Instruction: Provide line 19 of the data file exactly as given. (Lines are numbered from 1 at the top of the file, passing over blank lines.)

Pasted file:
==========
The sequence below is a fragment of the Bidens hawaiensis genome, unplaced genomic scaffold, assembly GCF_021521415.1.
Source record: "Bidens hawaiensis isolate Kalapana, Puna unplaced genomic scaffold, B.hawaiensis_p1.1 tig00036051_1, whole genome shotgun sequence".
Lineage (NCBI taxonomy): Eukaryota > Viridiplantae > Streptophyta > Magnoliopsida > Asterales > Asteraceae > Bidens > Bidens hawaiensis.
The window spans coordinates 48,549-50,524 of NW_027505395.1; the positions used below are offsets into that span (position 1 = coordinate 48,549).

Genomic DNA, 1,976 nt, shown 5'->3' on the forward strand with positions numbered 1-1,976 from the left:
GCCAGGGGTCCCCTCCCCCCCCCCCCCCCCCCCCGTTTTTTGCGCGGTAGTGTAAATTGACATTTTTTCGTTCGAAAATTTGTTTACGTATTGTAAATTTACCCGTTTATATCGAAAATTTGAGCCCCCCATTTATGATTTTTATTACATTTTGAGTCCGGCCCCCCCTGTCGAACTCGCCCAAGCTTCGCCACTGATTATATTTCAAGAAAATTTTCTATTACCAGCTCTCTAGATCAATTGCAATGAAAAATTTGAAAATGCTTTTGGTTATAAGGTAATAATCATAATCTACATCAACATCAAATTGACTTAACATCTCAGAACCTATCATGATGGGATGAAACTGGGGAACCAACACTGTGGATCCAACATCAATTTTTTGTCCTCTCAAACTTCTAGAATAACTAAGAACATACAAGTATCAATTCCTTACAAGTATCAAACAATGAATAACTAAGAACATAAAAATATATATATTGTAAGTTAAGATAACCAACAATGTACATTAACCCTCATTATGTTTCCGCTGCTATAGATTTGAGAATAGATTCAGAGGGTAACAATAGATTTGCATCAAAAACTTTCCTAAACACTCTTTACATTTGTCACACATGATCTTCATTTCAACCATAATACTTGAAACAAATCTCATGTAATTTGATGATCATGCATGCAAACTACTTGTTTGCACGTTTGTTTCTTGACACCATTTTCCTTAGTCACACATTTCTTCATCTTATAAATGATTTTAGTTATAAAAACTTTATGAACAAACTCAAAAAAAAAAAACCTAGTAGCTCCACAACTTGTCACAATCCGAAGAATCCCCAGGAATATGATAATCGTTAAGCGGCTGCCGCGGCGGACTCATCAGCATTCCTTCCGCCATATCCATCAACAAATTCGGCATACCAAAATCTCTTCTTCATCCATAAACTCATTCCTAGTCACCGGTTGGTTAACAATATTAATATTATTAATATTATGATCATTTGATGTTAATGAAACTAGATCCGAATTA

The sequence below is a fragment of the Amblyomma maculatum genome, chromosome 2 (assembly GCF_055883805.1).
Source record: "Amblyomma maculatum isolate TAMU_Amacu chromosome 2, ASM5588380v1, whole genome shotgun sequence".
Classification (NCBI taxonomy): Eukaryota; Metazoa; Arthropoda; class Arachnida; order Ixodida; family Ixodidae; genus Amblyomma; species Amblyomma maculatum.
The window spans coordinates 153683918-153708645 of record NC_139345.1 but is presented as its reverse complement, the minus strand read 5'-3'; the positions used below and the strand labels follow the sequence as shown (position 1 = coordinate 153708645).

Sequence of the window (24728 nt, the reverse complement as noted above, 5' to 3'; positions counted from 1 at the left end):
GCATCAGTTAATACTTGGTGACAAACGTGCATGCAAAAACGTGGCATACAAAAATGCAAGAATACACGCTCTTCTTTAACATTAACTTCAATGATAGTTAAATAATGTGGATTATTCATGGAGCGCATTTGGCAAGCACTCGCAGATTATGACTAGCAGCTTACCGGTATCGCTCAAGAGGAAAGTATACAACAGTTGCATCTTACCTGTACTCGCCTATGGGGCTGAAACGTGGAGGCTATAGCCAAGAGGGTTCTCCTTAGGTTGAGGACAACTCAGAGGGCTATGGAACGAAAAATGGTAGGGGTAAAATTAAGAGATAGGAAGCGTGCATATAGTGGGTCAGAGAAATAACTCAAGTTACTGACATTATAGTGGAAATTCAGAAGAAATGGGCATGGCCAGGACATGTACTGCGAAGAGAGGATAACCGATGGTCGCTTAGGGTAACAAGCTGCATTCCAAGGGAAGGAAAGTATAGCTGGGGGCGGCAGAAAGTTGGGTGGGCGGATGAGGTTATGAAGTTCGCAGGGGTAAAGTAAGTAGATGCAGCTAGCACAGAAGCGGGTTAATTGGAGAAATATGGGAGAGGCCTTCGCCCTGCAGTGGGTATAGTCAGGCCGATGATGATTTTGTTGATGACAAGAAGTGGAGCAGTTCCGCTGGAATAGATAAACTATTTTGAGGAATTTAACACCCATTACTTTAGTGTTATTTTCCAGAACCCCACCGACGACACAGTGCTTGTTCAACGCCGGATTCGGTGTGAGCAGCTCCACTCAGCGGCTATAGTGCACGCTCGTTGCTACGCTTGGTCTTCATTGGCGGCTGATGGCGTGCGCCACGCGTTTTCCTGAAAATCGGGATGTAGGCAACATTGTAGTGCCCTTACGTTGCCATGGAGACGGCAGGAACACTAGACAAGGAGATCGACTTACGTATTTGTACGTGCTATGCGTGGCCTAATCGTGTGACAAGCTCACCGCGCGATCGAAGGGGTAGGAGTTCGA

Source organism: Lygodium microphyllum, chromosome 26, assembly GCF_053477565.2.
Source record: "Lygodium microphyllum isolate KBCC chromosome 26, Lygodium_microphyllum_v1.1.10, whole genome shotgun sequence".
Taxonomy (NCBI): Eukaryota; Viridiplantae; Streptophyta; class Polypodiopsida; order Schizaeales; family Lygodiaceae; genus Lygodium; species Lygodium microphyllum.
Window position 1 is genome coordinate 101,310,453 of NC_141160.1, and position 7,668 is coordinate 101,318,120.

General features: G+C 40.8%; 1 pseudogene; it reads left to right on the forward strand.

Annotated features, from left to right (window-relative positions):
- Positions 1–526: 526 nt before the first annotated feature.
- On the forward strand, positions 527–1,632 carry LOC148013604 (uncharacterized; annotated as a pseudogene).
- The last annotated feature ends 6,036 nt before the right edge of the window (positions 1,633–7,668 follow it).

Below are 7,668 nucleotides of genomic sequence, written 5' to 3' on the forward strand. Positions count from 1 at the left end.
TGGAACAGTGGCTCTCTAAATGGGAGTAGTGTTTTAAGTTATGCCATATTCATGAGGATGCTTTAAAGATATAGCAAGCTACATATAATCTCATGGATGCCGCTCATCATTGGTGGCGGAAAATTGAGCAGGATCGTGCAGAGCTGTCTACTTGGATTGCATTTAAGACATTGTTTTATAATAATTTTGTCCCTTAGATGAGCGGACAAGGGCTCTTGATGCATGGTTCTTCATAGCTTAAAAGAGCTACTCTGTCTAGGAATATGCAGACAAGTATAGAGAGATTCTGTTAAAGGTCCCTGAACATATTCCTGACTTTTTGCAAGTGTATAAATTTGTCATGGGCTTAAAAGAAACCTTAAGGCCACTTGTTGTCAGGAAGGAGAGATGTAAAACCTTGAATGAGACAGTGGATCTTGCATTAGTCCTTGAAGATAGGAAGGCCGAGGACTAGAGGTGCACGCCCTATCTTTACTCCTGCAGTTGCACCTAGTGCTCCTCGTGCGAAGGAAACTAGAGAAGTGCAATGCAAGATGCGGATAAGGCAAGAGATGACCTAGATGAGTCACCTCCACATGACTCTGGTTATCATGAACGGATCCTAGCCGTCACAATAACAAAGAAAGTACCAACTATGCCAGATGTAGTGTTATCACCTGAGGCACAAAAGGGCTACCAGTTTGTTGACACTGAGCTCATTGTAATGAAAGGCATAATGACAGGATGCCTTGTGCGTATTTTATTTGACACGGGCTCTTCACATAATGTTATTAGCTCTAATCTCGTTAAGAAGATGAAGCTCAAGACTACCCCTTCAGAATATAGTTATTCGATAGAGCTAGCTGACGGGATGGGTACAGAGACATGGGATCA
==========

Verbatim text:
- Positions 1–526: 526 nt before the first annotated feature.